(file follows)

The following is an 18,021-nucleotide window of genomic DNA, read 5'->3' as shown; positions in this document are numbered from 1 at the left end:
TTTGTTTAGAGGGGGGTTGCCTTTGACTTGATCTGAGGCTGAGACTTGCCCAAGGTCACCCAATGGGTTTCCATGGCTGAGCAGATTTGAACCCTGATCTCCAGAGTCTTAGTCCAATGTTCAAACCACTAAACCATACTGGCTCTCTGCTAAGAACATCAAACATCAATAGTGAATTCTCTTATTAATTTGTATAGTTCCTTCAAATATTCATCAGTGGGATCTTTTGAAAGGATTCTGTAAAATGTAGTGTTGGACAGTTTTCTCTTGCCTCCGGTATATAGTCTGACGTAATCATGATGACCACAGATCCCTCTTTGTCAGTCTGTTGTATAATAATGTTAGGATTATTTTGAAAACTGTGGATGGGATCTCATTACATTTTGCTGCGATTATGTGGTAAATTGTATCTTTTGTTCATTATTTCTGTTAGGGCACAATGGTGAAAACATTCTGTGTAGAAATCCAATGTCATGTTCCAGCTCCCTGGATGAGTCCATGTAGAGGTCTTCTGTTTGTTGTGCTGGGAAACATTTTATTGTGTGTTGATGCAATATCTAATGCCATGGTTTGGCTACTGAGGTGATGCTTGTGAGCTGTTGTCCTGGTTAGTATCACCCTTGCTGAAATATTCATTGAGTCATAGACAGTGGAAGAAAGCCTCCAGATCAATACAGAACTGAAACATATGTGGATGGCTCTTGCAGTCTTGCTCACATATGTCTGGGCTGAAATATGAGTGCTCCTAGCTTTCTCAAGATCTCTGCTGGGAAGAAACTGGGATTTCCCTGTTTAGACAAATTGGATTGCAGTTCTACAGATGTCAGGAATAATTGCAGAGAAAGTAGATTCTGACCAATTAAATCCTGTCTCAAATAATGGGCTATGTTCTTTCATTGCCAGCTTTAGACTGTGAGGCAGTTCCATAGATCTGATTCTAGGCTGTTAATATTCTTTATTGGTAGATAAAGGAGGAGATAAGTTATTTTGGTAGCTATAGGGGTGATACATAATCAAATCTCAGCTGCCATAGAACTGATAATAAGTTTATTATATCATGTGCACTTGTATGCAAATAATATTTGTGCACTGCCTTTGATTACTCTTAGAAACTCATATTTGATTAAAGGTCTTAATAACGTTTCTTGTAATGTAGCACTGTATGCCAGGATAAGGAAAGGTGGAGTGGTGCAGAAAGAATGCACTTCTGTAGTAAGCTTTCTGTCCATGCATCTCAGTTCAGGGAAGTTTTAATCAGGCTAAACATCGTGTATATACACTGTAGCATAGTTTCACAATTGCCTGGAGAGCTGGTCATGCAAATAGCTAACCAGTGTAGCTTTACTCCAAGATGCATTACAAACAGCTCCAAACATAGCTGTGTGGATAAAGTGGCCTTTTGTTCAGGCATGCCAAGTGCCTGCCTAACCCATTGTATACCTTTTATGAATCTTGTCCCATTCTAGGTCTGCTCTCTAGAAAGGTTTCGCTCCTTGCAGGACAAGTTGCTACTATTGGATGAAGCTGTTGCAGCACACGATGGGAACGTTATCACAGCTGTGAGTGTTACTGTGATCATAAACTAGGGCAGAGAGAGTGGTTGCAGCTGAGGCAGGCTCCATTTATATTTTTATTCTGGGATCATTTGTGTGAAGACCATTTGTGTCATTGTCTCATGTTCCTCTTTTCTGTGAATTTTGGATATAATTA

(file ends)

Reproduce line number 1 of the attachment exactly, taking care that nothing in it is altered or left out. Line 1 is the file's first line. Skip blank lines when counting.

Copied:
The following is an 18,021-nucleotide window of genomic DNA, read 5'->3' as shown; positions in this document are numbered from 1 at the left end: